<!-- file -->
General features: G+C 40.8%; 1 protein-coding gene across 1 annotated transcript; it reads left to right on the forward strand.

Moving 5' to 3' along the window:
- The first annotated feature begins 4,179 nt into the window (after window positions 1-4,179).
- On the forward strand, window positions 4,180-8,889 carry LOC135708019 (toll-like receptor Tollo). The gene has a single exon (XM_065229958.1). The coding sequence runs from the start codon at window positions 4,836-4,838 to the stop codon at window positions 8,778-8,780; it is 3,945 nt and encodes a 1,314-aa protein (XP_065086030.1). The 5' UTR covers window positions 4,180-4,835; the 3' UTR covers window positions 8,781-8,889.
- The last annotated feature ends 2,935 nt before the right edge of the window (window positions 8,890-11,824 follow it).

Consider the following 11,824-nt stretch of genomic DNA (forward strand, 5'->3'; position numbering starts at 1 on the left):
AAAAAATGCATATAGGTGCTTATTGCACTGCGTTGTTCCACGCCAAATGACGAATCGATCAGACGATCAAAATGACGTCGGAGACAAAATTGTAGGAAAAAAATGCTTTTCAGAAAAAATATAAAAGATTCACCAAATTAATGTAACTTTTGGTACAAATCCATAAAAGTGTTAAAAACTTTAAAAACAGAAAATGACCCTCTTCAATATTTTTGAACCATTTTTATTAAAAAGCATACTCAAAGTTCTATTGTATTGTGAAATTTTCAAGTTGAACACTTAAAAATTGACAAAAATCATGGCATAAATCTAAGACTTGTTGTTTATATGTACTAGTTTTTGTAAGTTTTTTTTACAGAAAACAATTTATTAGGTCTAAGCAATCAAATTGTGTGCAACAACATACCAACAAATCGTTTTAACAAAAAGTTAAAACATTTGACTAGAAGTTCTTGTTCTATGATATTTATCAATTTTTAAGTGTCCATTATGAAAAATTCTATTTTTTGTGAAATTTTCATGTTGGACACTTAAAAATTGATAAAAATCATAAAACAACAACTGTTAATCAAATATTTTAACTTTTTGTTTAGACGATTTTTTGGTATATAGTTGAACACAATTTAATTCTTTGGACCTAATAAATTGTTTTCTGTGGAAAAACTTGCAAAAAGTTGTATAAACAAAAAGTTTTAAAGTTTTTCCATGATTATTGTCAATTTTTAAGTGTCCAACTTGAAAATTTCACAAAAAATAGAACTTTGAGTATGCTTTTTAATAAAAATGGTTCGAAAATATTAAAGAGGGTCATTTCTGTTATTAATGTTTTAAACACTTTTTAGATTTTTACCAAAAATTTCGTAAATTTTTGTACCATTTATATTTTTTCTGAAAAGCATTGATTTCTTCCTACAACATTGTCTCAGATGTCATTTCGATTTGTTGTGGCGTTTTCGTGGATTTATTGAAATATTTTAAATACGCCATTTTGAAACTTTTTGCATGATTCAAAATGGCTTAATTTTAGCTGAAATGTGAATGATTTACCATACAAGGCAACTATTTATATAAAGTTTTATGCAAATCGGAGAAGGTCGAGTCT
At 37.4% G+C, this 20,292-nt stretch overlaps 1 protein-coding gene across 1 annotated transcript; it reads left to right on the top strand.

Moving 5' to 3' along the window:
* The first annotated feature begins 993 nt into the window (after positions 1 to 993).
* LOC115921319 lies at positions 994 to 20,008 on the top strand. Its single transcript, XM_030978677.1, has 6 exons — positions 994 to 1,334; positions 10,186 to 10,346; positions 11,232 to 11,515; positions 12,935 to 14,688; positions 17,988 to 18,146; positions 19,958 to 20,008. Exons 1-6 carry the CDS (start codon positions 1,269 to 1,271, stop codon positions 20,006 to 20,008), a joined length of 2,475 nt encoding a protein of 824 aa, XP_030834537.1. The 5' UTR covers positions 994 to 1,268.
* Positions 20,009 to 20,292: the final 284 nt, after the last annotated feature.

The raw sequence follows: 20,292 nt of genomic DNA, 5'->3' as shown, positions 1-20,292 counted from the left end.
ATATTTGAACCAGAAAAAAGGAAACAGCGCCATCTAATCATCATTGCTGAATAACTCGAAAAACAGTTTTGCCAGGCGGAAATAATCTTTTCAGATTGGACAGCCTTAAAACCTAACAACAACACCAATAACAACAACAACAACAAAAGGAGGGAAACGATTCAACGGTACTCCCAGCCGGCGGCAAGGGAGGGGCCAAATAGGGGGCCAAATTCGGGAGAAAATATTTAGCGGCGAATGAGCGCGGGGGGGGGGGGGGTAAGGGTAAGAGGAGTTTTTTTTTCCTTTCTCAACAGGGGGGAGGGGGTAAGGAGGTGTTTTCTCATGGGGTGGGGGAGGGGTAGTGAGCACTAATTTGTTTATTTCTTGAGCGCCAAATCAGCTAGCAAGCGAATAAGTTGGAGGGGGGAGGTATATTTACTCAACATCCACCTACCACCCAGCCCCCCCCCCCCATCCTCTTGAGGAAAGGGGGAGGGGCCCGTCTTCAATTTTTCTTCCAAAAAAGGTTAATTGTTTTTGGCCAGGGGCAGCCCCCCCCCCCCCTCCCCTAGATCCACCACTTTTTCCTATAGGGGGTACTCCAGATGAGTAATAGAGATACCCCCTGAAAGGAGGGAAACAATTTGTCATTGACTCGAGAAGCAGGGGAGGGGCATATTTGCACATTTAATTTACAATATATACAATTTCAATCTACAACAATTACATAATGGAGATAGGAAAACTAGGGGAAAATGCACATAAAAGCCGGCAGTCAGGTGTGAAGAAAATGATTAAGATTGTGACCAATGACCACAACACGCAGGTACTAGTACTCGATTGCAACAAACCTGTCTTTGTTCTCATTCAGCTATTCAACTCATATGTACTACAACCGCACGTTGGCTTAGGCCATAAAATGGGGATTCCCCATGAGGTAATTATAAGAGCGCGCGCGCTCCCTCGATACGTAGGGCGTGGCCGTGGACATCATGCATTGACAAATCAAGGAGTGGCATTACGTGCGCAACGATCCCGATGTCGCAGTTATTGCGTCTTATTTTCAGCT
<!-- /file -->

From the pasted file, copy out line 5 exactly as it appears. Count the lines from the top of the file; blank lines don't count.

- The last annotated feature ends 2,935 nt before the right edge of the window (window positions 8,890-11,824 follow it).